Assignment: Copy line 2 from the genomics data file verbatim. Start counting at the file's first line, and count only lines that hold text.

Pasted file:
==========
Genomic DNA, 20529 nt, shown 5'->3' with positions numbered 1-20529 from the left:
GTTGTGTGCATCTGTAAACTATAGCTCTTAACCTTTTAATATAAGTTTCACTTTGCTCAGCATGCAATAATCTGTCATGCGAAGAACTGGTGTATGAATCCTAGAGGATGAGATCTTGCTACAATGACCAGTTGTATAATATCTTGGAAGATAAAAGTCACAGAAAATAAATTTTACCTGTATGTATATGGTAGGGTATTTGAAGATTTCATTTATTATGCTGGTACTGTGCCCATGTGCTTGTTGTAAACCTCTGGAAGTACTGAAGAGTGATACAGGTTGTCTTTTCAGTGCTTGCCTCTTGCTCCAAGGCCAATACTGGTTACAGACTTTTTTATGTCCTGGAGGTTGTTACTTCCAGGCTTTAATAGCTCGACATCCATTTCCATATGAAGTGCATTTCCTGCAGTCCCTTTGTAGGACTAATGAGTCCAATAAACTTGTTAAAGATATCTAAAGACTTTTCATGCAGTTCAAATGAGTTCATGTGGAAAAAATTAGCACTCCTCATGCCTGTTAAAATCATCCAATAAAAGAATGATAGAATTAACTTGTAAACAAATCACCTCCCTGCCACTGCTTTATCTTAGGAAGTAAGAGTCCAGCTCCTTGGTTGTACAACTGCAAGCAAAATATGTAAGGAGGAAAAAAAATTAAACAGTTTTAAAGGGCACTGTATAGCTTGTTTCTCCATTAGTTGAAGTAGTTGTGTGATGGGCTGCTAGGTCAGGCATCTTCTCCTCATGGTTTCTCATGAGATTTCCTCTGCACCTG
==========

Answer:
GTTGTGTGCATCTGTAAACTATAGCTCTTAACCTTTTAATATAAGTTTCACTTTGCTCAGCATGCAATAATCTGTCATGCGAAGAACTGGTGTATGAATCCTAGAGGATGAGATCTTGCTACAATGACCAGTTGTATAATATCTTGGAAGATAAAAGTCACAGAAAATAAATTTTACCTGTATGTATATGGTAGGGTATTTGAAGATTTCATTTATTATGCTGGTACTGTGCCCATGTGCTTGTTGTAAACCTCTGGAAGTACTGAAGAGTGATACAGGTTGTCTTTTCAGTGCTTGCCTCTTGCTCCAAGGCCAATACTGGTTACAGACTTTTTTATGTCCTGGAGGTTGTTACTTCCAGGCTTTAATAGCTCGACATCCATTTCCATATGAAGTGCATTTCCTGCAGTCCCTTTGTAGGACTAATGAGTCCAATAAACTTGTTAAAGATATCTAAAGACTTTTCATGCAGTTCAAATGAGTTCATGTGGAAAAAATTAGCACTCCTCATGCCTGTTAAAATCATCCAATAAAAGAATGATAGAATTAACTTGTAAACAAATCACCTCCCTGCCACTGCTTTATCTTAGGAAGTAAGAGTCCAGCTCCTTGGTTGTACAACTGCAAGCAAAATATGTAAGGAGGAAAAAAAATTAAACAGTTTTAAAGGGCACTGTATAGCTTGTTTCTCCATTAGTTGAAGTAGTTGTGTGATGGGCTGCTAGGTCAGGCATCTTCTCCTCATGGTTTCTCATGAGATTTCCTCTGCACCTG